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Six drag queens you should be following on YouTube

These expert entertainers offer it all: Transformation. Barbiecore. Activism.

Drag queens Trixie Mattel, left, and Katya Zamolodchikova, who were rivals on Season 7 of the popular show “Ru Paul's Drag Race.” (Albert Sanchez)

The sequins. Shall we talk about the sequins? Or the Peg Bundy hair. Or the fiery self-confidence that can be as magnetic as it is hard-won. Drag queens are, first and foremost, entertainers. But if the theatrical guise they take on for performance is their most immediately striking aspect, it’s not the most important. What’s most important is their freedom.

Watching skilled performers do, say and be whatever they want — that’s exhilarating. The captivating transformation. The bold self-possession, biting humor, clear-eyed scrutiny. And the risk-taking. After all, not caring much about norms and outdated whispers is what got the queens into their wigs and sparkles in the first place.

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Queens everywhere have surely been unsettled by the recent backlash against Drag Queen Story Hours by right-wing extremists and politicians. Happily, shrinking into the background is not the drag queen style. If you can’t catch a live show, spectacular queens and performances can be found at your fingertips, and watching and supporting them is one of the best responses to the attacks.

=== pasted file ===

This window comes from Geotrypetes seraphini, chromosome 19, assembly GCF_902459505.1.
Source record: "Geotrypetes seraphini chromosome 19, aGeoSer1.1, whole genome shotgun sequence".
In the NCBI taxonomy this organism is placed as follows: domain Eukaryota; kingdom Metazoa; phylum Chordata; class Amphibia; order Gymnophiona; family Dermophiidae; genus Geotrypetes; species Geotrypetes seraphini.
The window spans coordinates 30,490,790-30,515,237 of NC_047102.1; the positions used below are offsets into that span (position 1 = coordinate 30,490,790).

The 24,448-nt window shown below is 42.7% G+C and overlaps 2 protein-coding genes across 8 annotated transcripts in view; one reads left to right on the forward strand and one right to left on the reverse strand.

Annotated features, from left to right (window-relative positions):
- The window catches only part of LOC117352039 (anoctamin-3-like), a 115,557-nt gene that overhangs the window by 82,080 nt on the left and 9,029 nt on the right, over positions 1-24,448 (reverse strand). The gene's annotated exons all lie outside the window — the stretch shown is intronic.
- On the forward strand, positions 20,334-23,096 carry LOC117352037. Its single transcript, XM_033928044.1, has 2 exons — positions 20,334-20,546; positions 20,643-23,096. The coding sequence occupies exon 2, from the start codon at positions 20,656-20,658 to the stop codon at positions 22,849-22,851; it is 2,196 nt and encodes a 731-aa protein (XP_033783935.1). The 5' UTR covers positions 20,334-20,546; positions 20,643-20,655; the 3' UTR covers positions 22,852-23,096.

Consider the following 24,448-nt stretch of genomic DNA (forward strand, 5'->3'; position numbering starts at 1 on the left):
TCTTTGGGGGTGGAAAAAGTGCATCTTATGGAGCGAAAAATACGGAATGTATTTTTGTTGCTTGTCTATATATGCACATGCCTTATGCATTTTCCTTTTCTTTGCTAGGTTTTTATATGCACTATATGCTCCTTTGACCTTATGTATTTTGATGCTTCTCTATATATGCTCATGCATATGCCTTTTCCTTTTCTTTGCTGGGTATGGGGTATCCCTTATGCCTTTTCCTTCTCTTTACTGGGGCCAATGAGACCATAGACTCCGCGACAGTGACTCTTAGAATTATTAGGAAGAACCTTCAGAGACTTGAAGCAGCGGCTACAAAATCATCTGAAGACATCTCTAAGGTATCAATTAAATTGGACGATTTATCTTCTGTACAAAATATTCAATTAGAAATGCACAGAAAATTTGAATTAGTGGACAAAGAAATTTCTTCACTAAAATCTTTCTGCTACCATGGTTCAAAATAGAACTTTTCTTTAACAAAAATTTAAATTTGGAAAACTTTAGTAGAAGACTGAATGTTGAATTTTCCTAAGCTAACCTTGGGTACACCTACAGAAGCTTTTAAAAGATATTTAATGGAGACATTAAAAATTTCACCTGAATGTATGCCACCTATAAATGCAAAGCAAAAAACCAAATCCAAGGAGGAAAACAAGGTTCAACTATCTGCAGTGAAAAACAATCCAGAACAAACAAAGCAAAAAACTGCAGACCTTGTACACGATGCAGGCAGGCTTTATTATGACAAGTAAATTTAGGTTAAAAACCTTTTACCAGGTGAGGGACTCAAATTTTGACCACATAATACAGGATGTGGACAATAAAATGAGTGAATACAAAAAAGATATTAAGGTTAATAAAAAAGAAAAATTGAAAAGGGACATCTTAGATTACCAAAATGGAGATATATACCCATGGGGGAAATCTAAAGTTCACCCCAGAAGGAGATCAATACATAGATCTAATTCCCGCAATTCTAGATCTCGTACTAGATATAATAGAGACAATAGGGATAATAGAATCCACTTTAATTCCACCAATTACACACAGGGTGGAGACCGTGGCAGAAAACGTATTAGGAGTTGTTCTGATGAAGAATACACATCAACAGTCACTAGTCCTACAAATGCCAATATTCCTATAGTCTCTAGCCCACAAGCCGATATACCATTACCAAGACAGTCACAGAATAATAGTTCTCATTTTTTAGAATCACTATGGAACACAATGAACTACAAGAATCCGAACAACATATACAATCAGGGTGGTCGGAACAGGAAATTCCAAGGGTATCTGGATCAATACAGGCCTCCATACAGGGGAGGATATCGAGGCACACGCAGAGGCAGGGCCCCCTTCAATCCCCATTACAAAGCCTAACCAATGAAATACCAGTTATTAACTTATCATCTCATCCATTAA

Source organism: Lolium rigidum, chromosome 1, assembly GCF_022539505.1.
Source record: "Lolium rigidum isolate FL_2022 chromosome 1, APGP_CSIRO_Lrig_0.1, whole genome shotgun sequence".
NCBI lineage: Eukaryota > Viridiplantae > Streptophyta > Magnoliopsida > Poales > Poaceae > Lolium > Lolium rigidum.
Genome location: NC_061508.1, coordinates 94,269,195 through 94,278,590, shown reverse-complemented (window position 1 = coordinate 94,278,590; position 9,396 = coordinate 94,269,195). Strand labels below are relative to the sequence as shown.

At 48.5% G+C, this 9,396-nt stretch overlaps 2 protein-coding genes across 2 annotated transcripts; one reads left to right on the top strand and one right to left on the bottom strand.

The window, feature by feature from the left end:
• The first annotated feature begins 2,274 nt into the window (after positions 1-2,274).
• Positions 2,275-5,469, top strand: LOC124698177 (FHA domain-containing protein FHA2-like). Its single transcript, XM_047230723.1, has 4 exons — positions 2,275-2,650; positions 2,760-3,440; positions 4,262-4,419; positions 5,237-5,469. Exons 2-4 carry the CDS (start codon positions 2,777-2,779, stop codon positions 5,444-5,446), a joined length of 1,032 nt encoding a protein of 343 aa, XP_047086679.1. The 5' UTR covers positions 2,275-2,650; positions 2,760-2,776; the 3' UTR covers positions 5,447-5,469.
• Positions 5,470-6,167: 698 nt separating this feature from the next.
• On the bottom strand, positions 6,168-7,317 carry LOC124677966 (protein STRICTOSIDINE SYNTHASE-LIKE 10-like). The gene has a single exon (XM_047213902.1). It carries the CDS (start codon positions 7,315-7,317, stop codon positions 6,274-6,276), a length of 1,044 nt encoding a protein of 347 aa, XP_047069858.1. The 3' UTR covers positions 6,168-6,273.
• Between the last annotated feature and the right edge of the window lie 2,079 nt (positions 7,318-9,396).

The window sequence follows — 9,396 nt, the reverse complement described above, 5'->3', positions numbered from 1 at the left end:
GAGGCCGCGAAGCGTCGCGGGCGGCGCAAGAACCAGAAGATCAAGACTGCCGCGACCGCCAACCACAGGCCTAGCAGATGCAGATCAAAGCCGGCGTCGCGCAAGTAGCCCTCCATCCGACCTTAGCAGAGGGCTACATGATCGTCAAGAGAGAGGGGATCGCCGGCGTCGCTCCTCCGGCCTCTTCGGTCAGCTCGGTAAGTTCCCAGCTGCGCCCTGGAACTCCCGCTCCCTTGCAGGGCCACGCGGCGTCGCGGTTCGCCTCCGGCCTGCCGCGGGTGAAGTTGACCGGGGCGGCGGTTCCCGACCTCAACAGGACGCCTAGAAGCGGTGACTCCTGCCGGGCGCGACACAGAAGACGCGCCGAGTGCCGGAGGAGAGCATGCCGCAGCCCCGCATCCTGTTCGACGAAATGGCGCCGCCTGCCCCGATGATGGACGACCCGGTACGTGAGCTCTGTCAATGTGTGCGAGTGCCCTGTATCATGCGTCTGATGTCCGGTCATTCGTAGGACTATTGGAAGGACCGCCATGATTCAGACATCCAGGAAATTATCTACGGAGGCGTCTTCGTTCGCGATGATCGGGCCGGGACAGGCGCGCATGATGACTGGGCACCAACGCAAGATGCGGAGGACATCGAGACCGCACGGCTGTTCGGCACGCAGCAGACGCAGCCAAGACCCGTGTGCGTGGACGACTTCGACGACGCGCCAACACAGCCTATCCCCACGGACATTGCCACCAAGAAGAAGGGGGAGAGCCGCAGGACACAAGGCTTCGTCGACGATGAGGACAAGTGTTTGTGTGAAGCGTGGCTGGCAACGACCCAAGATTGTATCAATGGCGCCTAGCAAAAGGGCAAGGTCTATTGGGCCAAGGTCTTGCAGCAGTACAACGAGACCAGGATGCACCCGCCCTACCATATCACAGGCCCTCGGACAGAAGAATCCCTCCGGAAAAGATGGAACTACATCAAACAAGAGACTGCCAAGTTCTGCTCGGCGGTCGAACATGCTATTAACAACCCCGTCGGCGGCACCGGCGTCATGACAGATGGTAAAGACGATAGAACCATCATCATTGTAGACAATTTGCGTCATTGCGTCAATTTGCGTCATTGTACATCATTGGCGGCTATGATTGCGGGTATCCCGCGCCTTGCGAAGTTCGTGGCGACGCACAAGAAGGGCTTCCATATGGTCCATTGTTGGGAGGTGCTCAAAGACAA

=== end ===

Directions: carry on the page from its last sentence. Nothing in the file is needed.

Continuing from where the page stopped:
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Life is short. Drag is fun. It can also be profound. Here are six queens, among many, to inspire, fascinate — and to follow on YouTube.

1. and 2. Trixie and Katya, ‘UNHhhh’

The Emmy-winning reality show “RuPaul’s Drag Race” gave drag an enormous mainstream platform, and some of the contestants have become social media stars in their own right. With their talk show “UNHhhh,” Season 7 rivals Trixie Mattel and Katya Zamolodchikova notch more than 8 million views for some episodes (take, for example, “Ep. 119, Gurl, You Gay”) — and for good reason. They’re one of life’s quintessential pairings, a gin-and-tonic synthesis of near-opposites who take the glamorous “Drag Race” style in different directions.

Trixie has the showier look, solid Barbiecore, heavy on the mod prints, contouring and bouffants. But she’s the calmer, more grounded of the two. Katya can lean a little Brigitte Bardot with her sultry appearance, yet she’s more excitable. Together they dish about everything from bad dates to babies (“give me something I can monetize!”) with breathtaking abandon. Their chat gets a visual lift from artful graphics that redesign the setting from moment to moment. It’s a daydream of the best slumber party ever.

From “Ep. 127, Getting Fired”:

Katya, a former boutique clerk: “I did have to fire people for stealing, which was ironic.”

Trixie: (blows a raspberry)

Katya: “I had to say someone, ‘We all do it, but you’re a little extra.’ You know what I mean? You’re messing up the thing for everybody.”

3. Monét X Change